With effective logistics planning and strategies, you can run a supply chain smoothly without too many concerns. However, disruptions can occur even with the best plans in place. If your company encounters a supply chain crisis, it is important not to panic. Panicking can lead to a number of hasty decisions which can make the situation worse. Assess the situation and develop an approach that minimizes losses and resolves the crisis as quickly as possible.
Read for five steps you can follow to solve a supply chain crisis.
Develop a response plan for major disruptions
Contingency plans are a must if you want to keep disruptions from becoming a supply chain crisis. Identify which suppliers are the most important to your company and the least replaceable. Once you know your major risk areas, you can develop a plan to minimize disruption if there is an issue with your supplier.
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Another possible disruption to consider is a natural disaster. For example, if you operate in an area prone to bushfires, you need to consider how this will affect the roads and infrastructure. Unforeseen circumstances like these can disrupt transport and easily turn into a crisis. Having a detailed plan of how to deal with issues like these will ensure that your employees are prepared and able to handle a problem before it becomes a supply chain crisis.
Encourage crisis management training for employees
It is important for your management team to undertake adult training in supply chain management. This will ensure that they are aware of key procedures and strategies to implement should there be a crisis. You want to build a team that is able to identify and respond to a crisis as soon as possible. This means you need a supply chain manager who has the knowledge and expertise to handle such circumstances.
You can encourage adult training by offering free workshops and classes for your management team, or offer reimbursement for supply chain management courses. In the long run, you will be benefiting your company by having a reliable and well-trained management team who can handle a complication as it occurs.
Keep calm and make calculated decisions
Take a proactive approach to the situation. You cannot prevent disruptions completely, but you can develop a reasonable approach to handling them. Make a detailed assessment of the damage that has occurred as a result of the disruption. Calculate your losses and be sure to report this all to your superiors so that they have the full scope of the situation.
After you have assessed the damage, begin to make decisions on how you rectify the situation. Refer to your contingency plans, contact backup suppliers and make sure that you are working with your team to get everything running smoothly again.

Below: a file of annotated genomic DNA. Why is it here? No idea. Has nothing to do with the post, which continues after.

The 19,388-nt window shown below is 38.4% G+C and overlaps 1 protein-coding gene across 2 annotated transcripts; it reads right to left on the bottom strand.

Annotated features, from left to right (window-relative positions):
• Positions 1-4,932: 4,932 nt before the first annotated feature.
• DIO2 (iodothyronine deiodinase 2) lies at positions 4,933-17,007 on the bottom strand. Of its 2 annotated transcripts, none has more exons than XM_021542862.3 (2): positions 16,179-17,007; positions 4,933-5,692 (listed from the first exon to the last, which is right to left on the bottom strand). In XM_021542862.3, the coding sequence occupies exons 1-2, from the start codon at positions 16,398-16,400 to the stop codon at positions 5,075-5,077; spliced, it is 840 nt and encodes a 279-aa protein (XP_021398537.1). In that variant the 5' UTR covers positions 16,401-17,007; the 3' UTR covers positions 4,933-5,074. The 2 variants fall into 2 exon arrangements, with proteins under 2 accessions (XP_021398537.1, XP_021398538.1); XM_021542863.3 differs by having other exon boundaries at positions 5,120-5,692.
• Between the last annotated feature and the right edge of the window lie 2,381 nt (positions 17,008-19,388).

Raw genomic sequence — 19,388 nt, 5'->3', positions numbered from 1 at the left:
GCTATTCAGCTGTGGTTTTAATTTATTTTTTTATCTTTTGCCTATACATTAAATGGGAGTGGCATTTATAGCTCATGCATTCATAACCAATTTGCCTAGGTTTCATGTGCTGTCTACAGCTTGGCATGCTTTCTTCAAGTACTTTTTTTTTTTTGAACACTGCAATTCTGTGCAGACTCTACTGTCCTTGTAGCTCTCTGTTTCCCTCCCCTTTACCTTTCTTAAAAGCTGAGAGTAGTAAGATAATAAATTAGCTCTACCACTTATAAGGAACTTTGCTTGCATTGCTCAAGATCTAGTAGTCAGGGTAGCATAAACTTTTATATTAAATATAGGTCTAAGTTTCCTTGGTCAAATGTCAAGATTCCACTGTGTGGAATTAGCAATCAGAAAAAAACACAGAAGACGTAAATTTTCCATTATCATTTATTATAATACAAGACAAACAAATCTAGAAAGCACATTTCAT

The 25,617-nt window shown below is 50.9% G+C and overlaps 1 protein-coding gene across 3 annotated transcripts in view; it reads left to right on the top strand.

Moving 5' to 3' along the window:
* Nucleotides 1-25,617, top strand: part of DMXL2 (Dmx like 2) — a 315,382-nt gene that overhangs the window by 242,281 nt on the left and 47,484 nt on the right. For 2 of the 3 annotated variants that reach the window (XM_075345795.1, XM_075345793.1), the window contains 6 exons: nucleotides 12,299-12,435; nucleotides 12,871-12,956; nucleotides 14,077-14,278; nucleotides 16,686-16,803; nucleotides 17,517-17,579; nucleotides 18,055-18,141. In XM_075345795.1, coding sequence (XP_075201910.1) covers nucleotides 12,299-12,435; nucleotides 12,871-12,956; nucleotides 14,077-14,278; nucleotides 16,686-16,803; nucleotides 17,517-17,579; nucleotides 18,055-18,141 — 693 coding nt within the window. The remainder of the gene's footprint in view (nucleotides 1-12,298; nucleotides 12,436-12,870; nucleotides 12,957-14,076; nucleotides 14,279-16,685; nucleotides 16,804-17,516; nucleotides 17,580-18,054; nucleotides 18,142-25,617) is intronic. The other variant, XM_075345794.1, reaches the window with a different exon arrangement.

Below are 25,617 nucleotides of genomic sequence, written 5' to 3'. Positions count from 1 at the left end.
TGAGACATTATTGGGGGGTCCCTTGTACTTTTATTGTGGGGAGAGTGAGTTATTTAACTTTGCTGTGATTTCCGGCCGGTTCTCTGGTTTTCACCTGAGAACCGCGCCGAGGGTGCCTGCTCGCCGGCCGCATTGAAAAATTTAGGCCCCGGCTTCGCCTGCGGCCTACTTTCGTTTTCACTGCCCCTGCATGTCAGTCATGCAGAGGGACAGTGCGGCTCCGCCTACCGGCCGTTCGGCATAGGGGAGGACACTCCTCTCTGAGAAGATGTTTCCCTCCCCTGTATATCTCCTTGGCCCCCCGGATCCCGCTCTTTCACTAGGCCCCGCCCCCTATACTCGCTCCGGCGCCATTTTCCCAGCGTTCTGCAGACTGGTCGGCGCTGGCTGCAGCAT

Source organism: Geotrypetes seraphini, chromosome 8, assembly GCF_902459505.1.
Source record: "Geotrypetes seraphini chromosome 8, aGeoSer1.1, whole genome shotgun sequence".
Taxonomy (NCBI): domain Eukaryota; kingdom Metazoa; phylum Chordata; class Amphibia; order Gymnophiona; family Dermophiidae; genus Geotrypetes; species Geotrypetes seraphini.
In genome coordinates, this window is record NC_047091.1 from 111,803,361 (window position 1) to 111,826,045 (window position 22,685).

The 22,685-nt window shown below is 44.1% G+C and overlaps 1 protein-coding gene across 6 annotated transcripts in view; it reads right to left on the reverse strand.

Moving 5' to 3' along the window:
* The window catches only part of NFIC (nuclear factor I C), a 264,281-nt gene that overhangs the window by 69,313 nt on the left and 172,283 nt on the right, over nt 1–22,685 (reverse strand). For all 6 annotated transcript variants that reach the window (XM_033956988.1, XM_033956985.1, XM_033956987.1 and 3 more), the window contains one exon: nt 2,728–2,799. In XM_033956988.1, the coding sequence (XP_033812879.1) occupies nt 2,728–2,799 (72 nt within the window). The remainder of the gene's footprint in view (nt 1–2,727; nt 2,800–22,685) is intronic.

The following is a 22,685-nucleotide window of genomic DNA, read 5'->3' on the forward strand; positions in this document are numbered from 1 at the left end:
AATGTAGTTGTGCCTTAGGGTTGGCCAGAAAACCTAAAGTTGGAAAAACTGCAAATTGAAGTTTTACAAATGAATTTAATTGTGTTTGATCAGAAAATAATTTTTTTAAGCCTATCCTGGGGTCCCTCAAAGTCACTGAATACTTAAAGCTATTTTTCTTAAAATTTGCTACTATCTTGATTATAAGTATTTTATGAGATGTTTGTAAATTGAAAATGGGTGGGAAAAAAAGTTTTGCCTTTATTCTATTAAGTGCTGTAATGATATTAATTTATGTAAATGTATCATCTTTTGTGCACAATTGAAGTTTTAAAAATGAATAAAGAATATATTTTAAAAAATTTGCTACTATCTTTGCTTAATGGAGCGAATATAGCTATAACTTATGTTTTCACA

Look at the bigger picture
Address not only immediate issues but also small disruptions that may escalate. It is difficult to pinpoint how a complication on your end can affect the rest of the supply chain, so it is important to look at the bigger picture and see how the problem will affect the rest of the workplace. Remember, you must see yourself as a working within a network, not as an individual. Just because you see something as a minor problem, doesn’t mean another person in the team will.
Consult with your whole team about different issues that arise to see how they feel it should be approached. There may be complications that arise which you don’t even know about, so it is important to have the input of your supply chain managers.
Take responsibility for your actions
If you know that a decision you made has led to a bad outcome for the company, own up to it and take charge of it. There is no need to waste time pointing fingers and playing the blame game. If you know that an issue has arisen, you must take the appropriate steps to rectify the situation.
Work with your team to mediate the situation and reduce losses. In any crisis, you need the help of your employees to help get things running smoothly again. Do not try to fix the situation on your own, make sure you have the thoughts and assistance of your superiors and the rest of your team. Regardless of who is to blame for the disruption, everyone needs to be on board when handling a company crisis so that it can be resolved quickly.
If you are looking to expand your knowledge of crisis management in supply chains, consider undertaking an adult training course in supply chain management.
Helen Sabell works for the College for Adult Learning, she is passionate about adult learning. She has developed and authored many workplace leadership programs, both in Australia and overseas.